In addition, it’s actually moving beyond the OEM. “Do you think in the wireless space the OEM does anything? Not really,” Schirrmeister asserted. It’s the network provider that says what they want.

Case in point, at one time Verizon offered NFL footage through its network on its phones. That translated to changes throughout the supply chain from the networks needing to be upgraded to have the right bandwidth, on down. “That also happened when Apple came out with the iPhone; the bandwidth went to its knees in the beginning. The phones then have to be upgraded. It all ripples down,” he said.

On the other side, this translates to the semiconductor IP providers and everybody else having more responsibility. “The IP guys are moving toward subsystems, the semis have to do more software and provide software themselves, and have all the ports ready,” Schirrmeister said. “It’s a back-and-forth like a wrestling match and it goes in both directions. You see the OEMs defining requirements down into the chain and the semis are providing executable items like virtual platforms, virtual prototypes upward. And that goes into both directions. The OEM may take a virtual platform and performance annotator and say, ‘Here’s the performance I need from your chip and if you don’t get that performance, I can’t use your chip.’ Then on the other hand, there’s the virtual platform that demonstrates from the semiconductor guy upward what’s going on that actually gives me the software development, for one, but then the power and performance analysis aspect that can be annotated and become part of it.”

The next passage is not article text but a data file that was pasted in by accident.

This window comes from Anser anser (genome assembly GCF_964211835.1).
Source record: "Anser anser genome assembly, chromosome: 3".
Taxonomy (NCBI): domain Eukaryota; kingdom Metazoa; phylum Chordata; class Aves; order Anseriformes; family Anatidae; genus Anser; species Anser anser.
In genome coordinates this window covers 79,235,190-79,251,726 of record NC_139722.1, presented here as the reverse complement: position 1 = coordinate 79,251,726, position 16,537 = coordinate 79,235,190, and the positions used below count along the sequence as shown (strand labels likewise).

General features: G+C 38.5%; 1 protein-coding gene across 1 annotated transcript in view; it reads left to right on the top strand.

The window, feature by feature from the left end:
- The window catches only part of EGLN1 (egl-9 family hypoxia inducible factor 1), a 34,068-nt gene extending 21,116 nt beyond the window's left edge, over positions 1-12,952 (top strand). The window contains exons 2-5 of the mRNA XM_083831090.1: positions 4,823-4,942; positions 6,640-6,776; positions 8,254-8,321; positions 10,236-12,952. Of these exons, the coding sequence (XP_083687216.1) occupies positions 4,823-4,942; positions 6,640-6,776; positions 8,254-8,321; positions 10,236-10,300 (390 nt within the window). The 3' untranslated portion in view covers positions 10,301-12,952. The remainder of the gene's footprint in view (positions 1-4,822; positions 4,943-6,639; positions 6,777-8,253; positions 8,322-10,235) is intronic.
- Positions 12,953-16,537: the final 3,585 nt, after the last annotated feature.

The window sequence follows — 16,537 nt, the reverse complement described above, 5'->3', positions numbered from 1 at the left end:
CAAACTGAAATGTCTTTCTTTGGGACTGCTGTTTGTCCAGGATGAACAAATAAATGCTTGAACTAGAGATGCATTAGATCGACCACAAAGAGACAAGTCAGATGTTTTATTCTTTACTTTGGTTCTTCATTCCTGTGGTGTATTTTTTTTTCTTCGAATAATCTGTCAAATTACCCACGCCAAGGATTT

As it stands today, more and more OEMs are not making decisions on physical silicon. It’s just too late, said Mentor’s McDonald. “There’s no way to get it to market in time if you don’t make the decision on what the silicon’s going to be until the silicon’s available. You’d be starting out so far behind the goal line that you just can’t get there.”

As far as how this evolves over time, the problem the semis have is they want their models to be available, he said. “They want the models to be widely available, freely used and instantiated,” McDonald said. “They don’t want to have a huge burden in distributing and supporting those models. They don’t have the infrastructure in place or software or EDA-style distribution. What they want to see happen is that they can create models, make them available and then anyone can use them.”

Some of this also benefits from the evolution of standards such as SystemC and TLM 2.0.

“We can take models from a Tensilica with very little interaction from our customers’ point of view and instantiate that model with other models from other sources today,” said McDonald. “So having the standards and being able to create models that are not tied to a single environment is ultimately going to be very important because if your models are all tied to a single environment, again, you’ve got compatibility issues. You’ve got to support different environments. What if I want to use models from different environments? When things are not compatible, that causes problems for the customers and I don’t think that’s what the silicon providers want. They want to put out a model that everyone can use.”